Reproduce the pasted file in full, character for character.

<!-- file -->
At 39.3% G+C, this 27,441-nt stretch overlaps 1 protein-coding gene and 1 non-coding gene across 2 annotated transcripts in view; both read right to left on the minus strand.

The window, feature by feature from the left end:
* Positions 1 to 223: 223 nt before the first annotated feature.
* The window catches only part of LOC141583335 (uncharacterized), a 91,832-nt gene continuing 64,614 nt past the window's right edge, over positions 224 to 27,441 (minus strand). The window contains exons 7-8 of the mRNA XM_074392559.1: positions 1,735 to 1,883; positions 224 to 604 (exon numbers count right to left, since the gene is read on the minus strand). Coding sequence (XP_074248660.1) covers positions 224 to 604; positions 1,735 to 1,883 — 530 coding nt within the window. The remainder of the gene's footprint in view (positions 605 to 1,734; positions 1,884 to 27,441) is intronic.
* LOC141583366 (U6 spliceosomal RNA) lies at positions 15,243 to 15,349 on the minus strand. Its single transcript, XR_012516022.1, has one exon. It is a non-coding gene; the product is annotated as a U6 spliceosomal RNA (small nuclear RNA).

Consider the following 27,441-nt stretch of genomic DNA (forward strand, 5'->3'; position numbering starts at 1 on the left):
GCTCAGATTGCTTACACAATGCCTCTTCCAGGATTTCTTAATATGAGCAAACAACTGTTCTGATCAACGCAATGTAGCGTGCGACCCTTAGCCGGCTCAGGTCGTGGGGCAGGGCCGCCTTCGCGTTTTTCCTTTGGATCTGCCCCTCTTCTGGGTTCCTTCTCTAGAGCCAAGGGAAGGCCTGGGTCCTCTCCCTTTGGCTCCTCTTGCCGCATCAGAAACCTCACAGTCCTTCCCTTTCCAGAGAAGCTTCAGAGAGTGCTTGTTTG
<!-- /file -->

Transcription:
At 39.3% G+C, this 27,441-nt stretch overlaps 1 protein-coding gene and 1 non-coding gene across 2 annotated transcripts in view; both read right to left on the minus strand.

The window, feature by feature from the left end:
* Positions 1 to 223: 223 nt before the first annotated feature.
* The window catches only part of LOC141583335 (uncharacterized), a 91,832-nt gene continuing 64,614 nt past the window's right edge, over positions 224 to 27,441 (minus strand). The window contains exons 7-8 of the mRNA XM_074392559.1: positions 1,735 to 1,883; positions 224 to 604 (exon numbers count right to left, since the gene is read on the minus strand). Coding sequence (XP_074248660.1) covers positions 224 to 604; positions 1,735 to 1,883 — 530 coding nt within the window. The remainder of the gene's footprint in view (positions 605 to 1,734; positions 1,884 to 27,441) is intronic.
* LOC141583366 (U6 spliceosomal RNA) lies at positions 15,243 to 15,349 on the minus strand. Its single transcript, XR_012516022.1, has one exon. It is a non-coding gene; the product is annotated as a U6 spliceosomal RNA (small nuclear RNA).

Consider the following 27,441-nt stretch of genomic DNA (forward strand, 5'->3'; position numbering starts at 1 on the left):
GCTCAGATTGCTTACACAATGCCTCTTCCAGGATTTCTTAATATGAGCAAACAACTGTTCTGATCAACGCAATGTAGCGTGCGACCCTTAGCCGGCTCAGGTCGTGGGGCAGGGCCGCCTTCGCGTTTTTCCTTTGGATCTGCCCCTCTTCTGGGTTCCTTCTCTAGAGCCAAGGGAAGGCCTGGGTCCTCTCCCTTTGGCTCCTCTTGCCGCATCAGAAACCTCACAGTCCTTCCCTTTCCAGAGAAGCTTCAGAGAGTGCTTGTTTG